En route to Utah – NM+CO

Rob and I had designated Utah as our primary attraction for the way back to Seattle so after the F1 race, we hit the road headed northwest. Zigzagging our way across Texas, we reached Roswell, NM our first night back on the road. A bit of research led us to Bottomless Lakes State Park, which turned out to have a surprising number of folks camped there on a Monday night.  We were able to find a nice campsite for the night and in the morning, we explored the “bottomless” lakes, a series of limestone sinkhole lakes of various sizes. There was a small visitor center with a neat display about the salt and alkaline content of the water staffed by the most unenthusiastic rangers ever. This might have been a longer stop in the summer when you can swim in the biggest of the lakes, but at this time of year, an hour was plenty.


One of the “bottomless” lakes. It’s a sinkhole with alkaline, salty water.

 After finishing at the state park, we drove into Roswell, NM to get gas and check out the Roswell Museum and Art Center, a free museum that was highly rated on TripAdvisor. We were pleasantly surprised to find a nice collection of modern and  southwestern art as well as an exhibit replicating Goddard’s rocket lab. I really liked the special exhibitions of guitar-like sculptures and textile wall hangings.


Awesome guitar art. I don’t recall the artist, but it was a neat exhibit.

 After wandering around the center, we gassed up and headed to Albuquerque. Since New Mexican food is pretty different from Tex Mex, Rob and I decided that the main attraction for today would be lunch. With a bit of help from yelp, we found Perea’s New Mexican Restaurant. We both ordered combo plates with a chile relleno with green sauce and a red sauce covered tamale for me and a red sauce covered burrito for Rob. Both plates came with a sopa, an amazing savory puff of dough. I wanted more! That and the chile relleno were the clear winners. If we’re back in the area, I would definitely come by again and maybe try the huevos rancheros that they’re famous for.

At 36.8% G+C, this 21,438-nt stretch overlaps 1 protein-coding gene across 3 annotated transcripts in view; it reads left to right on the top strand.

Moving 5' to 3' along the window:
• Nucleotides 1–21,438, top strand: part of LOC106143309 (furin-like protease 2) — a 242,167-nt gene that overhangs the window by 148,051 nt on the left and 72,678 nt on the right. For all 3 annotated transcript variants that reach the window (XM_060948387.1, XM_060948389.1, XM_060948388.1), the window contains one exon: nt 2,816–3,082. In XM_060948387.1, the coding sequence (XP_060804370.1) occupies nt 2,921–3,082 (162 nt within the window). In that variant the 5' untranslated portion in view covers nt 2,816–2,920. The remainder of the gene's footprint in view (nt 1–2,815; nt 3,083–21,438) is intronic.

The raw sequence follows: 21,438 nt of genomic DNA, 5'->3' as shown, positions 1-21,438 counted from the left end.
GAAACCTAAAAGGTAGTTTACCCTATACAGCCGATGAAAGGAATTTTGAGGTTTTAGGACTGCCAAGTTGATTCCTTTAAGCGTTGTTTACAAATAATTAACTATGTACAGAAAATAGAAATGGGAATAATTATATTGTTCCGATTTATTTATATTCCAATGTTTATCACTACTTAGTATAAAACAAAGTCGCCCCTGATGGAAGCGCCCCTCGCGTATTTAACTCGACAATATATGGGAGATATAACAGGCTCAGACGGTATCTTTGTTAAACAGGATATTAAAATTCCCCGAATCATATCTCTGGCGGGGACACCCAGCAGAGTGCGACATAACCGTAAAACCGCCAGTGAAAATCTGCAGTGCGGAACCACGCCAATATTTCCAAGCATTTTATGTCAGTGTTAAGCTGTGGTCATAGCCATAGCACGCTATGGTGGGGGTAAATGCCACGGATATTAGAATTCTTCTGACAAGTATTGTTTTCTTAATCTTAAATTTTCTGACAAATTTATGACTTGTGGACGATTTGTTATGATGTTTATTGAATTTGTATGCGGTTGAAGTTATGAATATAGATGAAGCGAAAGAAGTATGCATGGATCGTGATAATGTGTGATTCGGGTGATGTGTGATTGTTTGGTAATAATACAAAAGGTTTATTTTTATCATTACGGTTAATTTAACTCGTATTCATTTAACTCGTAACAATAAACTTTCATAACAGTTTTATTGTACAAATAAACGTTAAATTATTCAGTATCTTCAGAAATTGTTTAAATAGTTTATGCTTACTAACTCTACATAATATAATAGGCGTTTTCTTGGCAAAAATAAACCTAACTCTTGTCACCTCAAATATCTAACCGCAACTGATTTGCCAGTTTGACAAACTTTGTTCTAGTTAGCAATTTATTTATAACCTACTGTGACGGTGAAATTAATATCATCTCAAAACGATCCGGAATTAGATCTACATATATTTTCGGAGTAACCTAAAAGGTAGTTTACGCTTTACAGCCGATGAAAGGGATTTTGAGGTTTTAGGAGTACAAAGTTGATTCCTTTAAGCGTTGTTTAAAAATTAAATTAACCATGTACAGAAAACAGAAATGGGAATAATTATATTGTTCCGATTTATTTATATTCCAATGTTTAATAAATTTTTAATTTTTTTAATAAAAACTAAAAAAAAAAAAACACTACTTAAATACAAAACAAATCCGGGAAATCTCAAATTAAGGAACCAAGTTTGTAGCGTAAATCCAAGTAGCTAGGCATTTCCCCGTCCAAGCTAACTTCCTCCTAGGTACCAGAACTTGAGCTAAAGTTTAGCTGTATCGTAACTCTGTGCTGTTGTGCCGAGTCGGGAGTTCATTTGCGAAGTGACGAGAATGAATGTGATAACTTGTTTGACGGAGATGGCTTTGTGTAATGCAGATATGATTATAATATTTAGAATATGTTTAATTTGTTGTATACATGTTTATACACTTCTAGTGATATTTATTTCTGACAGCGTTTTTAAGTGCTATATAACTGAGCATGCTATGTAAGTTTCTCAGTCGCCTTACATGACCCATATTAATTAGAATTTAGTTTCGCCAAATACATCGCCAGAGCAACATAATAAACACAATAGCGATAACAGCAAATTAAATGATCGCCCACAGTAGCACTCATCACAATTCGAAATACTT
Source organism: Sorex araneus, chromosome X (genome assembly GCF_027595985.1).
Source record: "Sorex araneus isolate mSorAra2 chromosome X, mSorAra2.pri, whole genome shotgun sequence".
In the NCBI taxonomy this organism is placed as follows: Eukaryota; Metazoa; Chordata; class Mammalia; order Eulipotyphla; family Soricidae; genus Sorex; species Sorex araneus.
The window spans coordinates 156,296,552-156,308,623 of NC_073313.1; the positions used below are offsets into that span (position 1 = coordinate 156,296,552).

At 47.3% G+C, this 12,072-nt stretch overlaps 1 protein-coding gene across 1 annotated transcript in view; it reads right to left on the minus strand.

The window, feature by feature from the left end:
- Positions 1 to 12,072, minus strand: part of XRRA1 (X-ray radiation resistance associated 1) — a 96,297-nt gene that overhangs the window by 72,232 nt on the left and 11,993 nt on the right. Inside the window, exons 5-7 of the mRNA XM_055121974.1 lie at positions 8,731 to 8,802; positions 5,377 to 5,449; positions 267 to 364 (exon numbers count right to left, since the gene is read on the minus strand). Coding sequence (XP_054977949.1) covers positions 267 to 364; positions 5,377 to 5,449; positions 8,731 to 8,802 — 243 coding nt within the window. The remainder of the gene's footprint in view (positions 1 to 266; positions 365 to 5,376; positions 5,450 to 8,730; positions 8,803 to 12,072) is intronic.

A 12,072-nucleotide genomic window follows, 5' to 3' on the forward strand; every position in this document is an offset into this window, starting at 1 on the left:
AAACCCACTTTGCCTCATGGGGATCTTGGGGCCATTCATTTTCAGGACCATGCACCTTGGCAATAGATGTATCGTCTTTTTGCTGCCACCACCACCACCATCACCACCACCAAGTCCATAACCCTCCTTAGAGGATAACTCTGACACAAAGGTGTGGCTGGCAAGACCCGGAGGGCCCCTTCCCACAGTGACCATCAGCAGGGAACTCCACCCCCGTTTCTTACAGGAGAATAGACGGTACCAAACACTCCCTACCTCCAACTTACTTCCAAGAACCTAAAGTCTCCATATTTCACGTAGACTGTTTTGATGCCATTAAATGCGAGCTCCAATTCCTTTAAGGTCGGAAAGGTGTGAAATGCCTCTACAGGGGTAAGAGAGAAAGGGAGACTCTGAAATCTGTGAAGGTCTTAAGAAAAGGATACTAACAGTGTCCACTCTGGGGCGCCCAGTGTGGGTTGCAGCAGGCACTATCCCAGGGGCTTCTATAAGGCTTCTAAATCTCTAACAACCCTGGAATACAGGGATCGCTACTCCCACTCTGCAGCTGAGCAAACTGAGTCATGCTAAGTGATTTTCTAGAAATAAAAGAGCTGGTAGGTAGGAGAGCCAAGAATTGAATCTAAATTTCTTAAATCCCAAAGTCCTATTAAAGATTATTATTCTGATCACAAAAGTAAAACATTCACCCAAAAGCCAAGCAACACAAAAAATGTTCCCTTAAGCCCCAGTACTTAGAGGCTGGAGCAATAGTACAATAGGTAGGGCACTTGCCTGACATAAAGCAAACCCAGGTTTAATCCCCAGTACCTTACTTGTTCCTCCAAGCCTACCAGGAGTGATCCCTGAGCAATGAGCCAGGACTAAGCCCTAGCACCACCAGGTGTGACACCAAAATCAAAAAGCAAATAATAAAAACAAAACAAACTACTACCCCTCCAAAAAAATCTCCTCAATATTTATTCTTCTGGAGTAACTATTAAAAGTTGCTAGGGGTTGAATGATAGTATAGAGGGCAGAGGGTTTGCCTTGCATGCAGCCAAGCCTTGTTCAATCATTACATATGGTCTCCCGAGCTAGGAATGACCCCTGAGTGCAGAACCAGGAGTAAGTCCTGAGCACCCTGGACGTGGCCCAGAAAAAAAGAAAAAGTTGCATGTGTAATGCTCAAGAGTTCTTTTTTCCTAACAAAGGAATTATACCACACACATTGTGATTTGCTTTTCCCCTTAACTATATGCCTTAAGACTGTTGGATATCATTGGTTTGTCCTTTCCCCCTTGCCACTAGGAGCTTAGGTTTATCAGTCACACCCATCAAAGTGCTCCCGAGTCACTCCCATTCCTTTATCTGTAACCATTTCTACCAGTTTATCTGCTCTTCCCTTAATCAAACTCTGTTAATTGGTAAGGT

Since we still hadn’t figured out exactly where in Utah we wanted to head first, we pulled up the best breweries in NM list on beer advocate and headed to the best one in town, La Cumbre, where Rob and I ordered a massive sampler tray  of all the their beers on tap. The bartender checked our IDs and asked if there was a WA convention going on. Turns out the couple next to us at the bar was also from the Seattle Metro area.  They were vacationing in Santa Fe and stopped in to catch a beer before their flight. After talking with them for a bit, we got some productive trip planning done – we booked one-way plane tickets to South Korea with miles and figured out a route to Utah that would take us by Mesa Verde National Park.

After a few hours of driving and a quick stop a Ska Brewing (thanks to Allison and Stephen for the rec), we reached our destination. A boondocking site outside Mesa Verde National Park down some dirt roads from the main highway. Luckily, the directions were really great because finding these places in the dark is often quite a challenge.

We awoke in the morning to the frigid temperature of 25 deg F. Brrr. Our site didn’t have any great spots to cook breakfast, so we headed into Mesa Verde National Park to find a scenic picnic table.


Sculpture outside Mesa Verde National Park.

Just before the park entrance, a visitor center sold us tickets to the only cliff dwelling open to touring and gave us an opportunity to use the real bathrooms. Turns out the cliff palace, the largest of the dwellings, is under renovation and the Spruce House had been declared structurally unsound the week prior. Thus, we ended up visiting the Balcony House, which requires a bit of ladder climbing and a crawl through a small tunnel. The visitor center had replicas for these for folks to see/try before committing to the tour.

Despite being small, the Balcony House was still neat as one of the better preserved dwellings. It had 2 kivas, circular sunken rooms with hearths, and housed ~20 people. Afterwards, we checked out the scenic drive and did a few short hikes to viewpoints of other structures. We were all Kiva-ed out by the afternoon. Also, we mailed our absentee ballots from the park like the good voters we are. The postwoman who took them knew exactly what they were because she has relatives in our area.

A brief stop in a nearby town for provisions and Rob and I were on the scenic road to Utah headed for Mexican Hat and Monument Valley. Despite a quick pull off at Canyon of the Ancients National Monument to check out the neat yellow Cottonwoods along the river valley the road followed, we made it to camp at Goosenecks State Park just before sunset. Utah at last!

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